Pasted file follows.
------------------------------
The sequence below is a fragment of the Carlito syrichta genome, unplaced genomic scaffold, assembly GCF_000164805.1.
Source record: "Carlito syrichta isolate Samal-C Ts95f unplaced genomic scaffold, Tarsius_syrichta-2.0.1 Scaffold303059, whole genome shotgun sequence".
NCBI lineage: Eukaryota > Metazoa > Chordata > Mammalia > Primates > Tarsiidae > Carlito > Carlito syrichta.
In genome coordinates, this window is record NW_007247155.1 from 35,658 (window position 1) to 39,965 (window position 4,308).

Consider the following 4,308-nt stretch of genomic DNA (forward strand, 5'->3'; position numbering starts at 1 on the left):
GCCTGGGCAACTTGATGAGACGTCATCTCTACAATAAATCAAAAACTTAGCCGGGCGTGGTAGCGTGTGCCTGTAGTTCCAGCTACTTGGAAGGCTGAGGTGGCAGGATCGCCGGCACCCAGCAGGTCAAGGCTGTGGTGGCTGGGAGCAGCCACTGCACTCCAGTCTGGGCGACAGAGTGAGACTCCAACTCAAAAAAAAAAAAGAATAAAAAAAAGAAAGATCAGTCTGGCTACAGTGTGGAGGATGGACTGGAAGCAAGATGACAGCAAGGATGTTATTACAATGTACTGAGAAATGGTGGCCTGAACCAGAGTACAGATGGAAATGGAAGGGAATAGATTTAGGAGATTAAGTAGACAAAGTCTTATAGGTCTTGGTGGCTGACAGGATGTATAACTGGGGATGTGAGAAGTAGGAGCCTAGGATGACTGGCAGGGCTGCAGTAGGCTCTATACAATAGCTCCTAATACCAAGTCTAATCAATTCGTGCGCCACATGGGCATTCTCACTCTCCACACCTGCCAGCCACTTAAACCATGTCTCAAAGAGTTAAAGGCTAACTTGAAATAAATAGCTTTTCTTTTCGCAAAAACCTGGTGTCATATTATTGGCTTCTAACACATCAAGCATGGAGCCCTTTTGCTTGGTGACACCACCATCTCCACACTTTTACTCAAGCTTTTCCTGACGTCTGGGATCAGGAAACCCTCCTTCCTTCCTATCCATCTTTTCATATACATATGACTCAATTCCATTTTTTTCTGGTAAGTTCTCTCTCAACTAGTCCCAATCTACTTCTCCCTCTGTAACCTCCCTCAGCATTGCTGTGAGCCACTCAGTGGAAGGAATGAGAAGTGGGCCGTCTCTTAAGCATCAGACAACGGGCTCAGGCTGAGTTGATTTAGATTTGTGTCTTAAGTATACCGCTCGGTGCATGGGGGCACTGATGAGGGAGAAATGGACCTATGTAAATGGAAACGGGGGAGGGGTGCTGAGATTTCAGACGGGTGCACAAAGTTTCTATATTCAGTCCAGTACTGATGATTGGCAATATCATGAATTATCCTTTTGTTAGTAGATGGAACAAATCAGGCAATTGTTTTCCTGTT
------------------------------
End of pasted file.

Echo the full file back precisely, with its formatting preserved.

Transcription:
The sequence below is a fragment of the Carlito syrichta genome, unplaced genomic scaffold, assembly GCF_000164805.1.
Source record: "Carlito syrichta isolate Samal-C Ts95f unplaced genomic scaffold, Tarsius_syrichta-2.0.1 Scaffold303059, whole genome shotgun sequence".
NCBI lineage: Eukaryota > Metazoa > Chordata > Mammalia > Primates > Tarsiidae > Carlito > Carlito syrichta.
In genome coordinates, this window is record NW_007247155.1 from 35,658 (window position 1) to 39,965 (window position 4,308).

Consider the following 4,308-nt stretch of genomic DNA (forward strand, 5'->3'; position numbering starts at 1 on the left):
GCCTGGGCAACTTGATGAGACGTCATCTCTACAATAAATCAAAAACTTAGCCGGGCGTGGTAGCGTGTGCCTGTAGTTCCAGCTACTTGGAAGGCTGAGGTGGCAGGATCGCCGGCACCCAGCAGGTCAAGGCTGTGGTGGCTGGGAGCAGCCACTGCACTCCAGTCTGGGCGACAGAGTGAGACTCCAACTCAAAAAAAAAAAAGAATAAAAAAAAGAAAGATCAGTCTGGCTACAGTGTGGAGGATGGACTGGAAGCAAGATGACAGCAAGGATGTTATTACAATGTACTGAGAAATGGTGGCCTGAACCAGAGTACAGATGGAAATGGAAGGGAATAGATTTAGGAGATTAAGTAGACAAAGTCTTATAGGTCTTGGTGGCTGACAGGATGTATAACTGGGGATGTGAGAAGTAGGAGCCTAGGATGACTGGCAGGGCTGCAGTAGGCTCTATACAATAGCTCCTAATACCAAGTCTAATCAATTCGTGCGCCACATGGGCATTCTCACTCTCCACACCTGCCAGCCACTTAAACCATGTCTCAAAGAGTTAAAGGCTAACTTGAAATAAATAGCTTTTCTTTTCGCAAAAACCTGGTGTCATATTATTGGCTTCTAACACATCAAGCATGGAGCCCTTTTGCTTGGTGACACCACCATCTCCACACTTTTACTCAAGCTTTTCCTGACGTCTGGGATCAGGAAACCCTCCTTCCTTCCTATCCATCTTTTCATATACATATGACTCAATTCCATTTTTTTCTGGTAAGTTCTCTCTCAACTAGTCCCAATCTACTTCTCCCTCTGTAACCTCCCTCAGCATTGCTGTGAGCCACTCAGTGGAAGGAATGAGAAGTGGGCCGTCTCTTAAGCATCAGACAACGGGCTCAGGCTGAGTTGATTTAGATTTGTGTCTTAAGTATACCGCTCGGTGCATGGGGGCACTGATGAGGGAGAAATGGACCTATGTAAATGGAAACGGGGGAGGGGTGCTGAGATTTCAGACGGGTGCACAAAGTTTCTATATTCAGTCCAGTACTGATGATTGGCAATATCATGAATTATCCTTTTGTTAGTAGATGGAACAAATCAGGCAATTGTTTTCCTGTT